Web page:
The four-episode Netflix series, How to Fix a Drug Scandal (HFDS) was released on Netflix on Wednesday. It comes from filmmaker Erin Lee Carr (also known for HBO’s 2019 amazing documentary At the Heart of Gold: Inside the USA Gymnastics Scandal, as well as other compelling documentaries like I Love You Now Die and Mommie Dead and Dearest). HFDS centers on Sonja Farak and Annie Dookhan, two Massachusetts drug lab chemists who both committed egregious acts while on their jobs, causing countless wrongful convictions. What I loved about the series was that it showed the importance of having dedicated, tenacious lawyers to keep the State in check and pursue justice and truth no matter how long it takes.
Quick summary: There are two drug testing labs used by all the prosecutors in the State of Massachusetts, the Amherst lab in Western Mass and the Hinton lab in Boston, in Eastern Mass. Farak worked at Amherst, Dookhan at Hinton. Both were bright, talented people who went seriously astray.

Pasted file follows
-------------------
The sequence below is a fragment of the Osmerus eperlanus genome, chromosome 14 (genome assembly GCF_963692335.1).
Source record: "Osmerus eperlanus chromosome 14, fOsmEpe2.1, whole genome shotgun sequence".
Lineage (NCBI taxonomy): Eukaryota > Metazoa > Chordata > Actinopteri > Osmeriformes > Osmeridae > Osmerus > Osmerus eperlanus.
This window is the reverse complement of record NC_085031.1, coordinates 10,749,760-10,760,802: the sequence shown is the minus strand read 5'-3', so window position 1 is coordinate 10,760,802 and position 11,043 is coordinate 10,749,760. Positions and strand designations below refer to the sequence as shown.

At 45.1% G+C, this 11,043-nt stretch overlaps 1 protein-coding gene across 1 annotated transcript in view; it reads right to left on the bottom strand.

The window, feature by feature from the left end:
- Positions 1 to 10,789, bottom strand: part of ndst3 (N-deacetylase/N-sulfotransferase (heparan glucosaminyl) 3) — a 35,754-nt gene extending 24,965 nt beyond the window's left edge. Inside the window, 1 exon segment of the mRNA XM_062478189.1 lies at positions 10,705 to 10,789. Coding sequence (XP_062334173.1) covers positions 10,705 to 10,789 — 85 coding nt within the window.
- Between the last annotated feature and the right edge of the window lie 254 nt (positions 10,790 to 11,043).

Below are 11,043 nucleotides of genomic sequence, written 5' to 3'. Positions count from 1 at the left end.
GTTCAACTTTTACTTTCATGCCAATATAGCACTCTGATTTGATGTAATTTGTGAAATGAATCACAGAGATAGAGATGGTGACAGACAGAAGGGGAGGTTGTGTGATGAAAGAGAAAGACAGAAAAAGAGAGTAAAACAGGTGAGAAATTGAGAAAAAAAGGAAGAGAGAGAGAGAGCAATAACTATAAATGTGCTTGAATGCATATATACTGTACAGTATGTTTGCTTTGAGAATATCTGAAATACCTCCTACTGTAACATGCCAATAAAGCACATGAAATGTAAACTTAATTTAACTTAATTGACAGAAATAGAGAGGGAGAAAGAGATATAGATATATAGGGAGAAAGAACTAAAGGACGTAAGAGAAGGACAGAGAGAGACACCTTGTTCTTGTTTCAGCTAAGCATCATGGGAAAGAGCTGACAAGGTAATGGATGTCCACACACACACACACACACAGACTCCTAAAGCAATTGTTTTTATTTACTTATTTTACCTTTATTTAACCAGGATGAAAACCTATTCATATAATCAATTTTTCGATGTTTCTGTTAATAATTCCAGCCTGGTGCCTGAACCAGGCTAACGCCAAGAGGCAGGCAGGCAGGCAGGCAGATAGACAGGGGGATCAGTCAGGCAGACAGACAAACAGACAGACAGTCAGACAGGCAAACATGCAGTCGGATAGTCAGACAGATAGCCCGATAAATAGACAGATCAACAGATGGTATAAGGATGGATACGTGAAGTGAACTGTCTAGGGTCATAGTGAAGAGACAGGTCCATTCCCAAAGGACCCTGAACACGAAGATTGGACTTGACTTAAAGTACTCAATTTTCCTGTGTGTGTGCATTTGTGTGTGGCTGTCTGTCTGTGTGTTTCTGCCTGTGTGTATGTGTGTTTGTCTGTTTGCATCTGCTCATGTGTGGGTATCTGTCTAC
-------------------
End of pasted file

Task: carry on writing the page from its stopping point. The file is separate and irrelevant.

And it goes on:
Farak began using drugs at the lab almost as soon as she got the gig. She started with methamphetamine, moved on to powder cocaine and then became viciously addicted to crack cocaine, to the point where one day she actually cooked up a huge batch of crack in the lab! She used drugs several times a day every day she worked there. She would steal from two places – the evidence bags and the jars of standards kept in an unlocked refrigerator at the lab. Of course a chemist who smoked crack, then dropped LSD then did some more crack (all in one day) might just not be a reliable technician working scientific equipment.